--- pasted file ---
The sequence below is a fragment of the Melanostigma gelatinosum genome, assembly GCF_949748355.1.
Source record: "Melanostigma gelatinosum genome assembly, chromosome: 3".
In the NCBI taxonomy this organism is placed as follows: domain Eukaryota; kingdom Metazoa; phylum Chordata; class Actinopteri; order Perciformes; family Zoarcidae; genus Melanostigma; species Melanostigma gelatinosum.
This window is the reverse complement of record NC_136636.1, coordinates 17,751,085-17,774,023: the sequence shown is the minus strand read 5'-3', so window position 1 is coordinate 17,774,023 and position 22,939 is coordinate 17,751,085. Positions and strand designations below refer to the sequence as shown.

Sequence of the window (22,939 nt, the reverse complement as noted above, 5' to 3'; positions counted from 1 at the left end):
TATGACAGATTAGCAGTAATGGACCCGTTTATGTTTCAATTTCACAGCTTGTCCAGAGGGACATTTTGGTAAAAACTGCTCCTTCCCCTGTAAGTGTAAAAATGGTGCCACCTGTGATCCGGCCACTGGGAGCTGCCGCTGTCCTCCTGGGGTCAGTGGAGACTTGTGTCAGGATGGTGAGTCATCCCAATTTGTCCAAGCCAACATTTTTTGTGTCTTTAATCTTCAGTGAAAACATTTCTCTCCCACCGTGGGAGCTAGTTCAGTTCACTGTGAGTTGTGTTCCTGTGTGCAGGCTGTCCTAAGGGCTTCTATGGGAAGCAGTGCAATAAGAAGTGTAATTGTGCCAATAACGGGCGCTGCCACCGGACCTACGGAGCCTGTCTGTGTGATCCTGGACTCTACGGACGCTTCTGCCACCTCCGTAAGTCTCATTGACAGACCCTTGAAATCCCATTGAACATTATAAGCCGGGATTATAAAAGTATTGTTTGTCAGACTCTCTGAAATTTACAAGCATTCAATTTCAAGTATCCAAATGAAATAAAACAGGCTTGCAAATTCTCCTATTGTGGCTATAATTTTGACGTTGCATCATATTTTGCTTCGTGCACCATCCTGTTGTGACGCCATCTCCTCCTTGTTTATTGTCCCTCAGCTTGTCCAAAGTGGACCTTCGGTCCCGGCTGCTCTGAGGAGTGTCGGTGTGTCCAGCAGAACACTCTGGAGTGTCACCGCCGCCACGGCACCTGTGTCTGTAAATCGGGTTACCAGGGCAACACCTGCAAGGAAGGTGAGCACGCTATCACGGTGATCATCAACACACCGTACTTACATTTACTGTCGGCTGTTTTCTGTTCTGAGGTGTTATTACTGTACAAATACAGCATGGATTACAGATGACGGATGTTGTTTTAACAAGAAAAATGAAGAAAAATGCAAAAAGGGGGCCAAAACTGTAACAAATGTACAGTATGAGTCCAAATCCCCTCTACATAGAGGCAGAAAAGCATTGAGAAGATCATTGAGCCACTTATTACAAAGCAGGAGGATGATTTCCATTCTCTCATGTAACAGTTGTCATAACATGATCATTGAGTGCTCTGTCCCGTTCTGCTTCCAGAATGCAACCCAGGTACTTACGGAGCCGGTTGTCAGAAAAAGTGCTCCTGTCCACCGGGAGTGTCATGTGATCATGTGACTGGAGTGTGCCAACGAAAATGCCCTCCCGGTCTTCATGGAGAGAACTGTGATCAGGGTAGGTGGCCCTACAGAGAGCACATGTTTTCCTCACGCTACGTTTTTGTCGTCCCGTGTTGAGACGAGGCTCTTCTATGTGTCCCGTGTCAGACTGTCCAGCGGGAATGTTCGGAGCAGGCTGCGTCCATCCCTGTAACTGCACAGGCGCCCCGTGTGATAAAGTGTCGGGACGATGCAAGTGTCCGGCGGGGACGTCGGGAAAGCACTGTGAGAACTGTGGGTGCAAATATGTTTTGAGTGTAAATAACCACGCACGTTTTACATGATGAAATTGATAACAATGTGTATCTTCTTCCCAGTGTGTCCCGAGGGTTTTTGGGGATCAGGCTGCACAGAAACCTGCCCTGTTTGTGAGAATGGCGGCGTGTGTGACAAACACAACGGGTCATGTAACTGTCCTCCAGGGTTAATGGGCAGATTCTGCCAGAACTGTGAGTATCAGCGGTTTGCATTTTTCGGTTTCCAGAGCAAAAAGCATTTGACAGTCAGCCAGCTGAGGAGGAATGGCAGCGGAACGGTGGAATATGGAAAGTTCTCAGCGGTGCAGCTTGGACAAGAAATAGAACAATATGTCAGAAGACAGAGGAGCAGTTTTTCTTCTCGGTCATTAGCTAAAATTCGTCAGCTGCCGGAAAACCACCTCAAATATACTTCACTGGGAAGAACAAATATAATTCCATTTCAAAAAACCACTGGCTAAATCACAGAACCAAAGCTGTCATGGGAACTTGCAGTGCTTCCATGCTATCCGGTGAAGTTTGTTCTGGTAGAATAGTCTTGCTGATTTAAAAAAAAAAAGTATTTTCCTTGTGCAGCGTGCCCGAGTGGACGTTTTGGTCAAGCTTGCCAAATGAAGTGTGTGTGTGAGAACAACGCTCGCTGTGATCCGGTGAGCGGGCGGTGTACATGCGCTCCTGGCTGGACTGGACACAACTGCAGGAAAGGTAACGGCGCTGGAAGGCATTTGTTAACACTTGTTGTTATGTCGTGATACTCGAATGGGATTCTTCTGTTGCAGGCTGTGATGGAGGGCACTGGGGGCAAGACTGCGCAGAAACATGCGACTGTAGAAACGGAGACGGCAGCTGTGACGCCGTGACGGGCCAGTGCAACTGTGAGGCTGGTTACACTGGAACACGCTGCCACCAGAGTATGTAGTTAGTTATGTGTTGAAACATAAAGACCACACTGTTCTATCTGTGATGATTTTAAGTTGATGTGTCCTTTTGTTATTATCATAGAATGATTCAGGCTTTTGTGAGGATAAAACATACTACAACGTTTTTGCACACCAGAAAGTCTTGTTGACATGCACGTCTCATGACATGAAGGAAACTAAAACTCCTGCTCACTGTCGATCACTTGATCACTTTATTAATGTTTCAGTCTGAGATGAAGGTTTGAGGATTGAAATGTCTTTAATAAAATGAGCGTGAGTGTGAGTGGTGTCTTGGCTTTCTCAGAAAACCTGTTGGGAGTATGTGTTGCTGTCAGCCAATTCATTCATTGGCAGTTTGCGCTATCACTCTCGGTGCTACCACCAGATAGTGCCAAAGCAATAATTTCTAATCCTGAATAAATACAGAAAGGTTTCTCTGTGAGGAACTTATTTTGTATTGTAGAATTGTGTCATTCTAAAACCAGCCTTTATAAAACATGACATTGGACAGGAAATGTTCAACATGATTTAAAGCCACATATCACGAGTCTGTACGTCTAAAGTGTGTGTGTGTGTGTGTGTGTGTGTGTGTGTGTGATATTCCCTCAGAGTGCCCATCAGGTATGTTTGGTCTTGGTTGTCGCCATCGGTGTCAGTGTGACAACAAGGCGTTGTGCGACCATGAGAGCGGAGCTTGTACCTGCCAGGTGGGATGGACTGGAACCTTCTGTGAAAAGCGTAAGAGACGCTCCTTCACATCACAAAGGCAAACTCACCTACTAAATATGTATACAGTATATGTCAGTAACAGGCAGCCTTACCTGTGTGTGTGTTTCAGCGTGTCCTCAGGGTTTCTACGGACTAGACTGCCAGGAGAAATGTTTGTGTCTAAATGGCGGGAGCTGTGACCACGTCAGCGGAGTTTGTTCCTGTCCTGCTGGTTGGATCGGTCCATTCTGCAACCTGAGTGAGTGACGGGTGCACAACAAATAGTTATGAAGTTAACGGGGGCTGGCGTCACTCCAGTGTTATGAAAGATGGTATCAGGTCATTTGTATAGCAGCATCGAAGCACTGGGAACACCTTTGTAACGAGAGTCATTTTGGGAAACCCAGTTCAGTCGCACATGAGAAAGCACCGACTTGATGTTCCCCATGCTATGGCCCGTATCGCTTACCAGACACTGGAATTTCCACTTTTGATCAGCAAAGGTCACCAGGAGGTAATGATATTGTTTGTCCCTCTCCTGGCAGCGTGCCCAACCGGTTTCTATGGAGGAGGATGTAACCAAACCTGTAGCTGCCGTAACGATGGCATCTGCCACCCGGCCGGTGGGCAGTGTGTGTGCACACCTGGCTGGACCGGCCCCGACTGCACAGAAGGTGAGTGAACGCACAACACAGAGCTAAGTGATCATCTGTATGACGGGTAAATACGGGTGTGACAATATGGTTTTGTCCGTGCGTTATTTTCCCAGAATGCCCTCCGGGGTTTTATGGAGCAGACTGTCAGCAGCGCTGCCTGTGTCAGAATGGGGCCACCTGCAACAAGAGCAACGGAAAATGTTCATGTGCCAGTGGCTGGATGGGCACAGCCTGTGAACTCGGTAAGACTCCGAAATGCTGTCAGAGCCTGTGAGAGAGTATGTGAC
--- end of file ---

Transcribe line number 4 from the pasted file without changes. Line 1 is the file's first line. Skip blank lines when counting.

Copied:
This window is the reverse complement of record NC_136636.1, coordinates 17,751,085-17,774,023: the sequence shown is the minus strand read 5'-3', so window position 1 is coordinate 17,774,023 and position 22,939 is coordinate 17,751,085. Positions and strand designations below refer to the sequence as shown.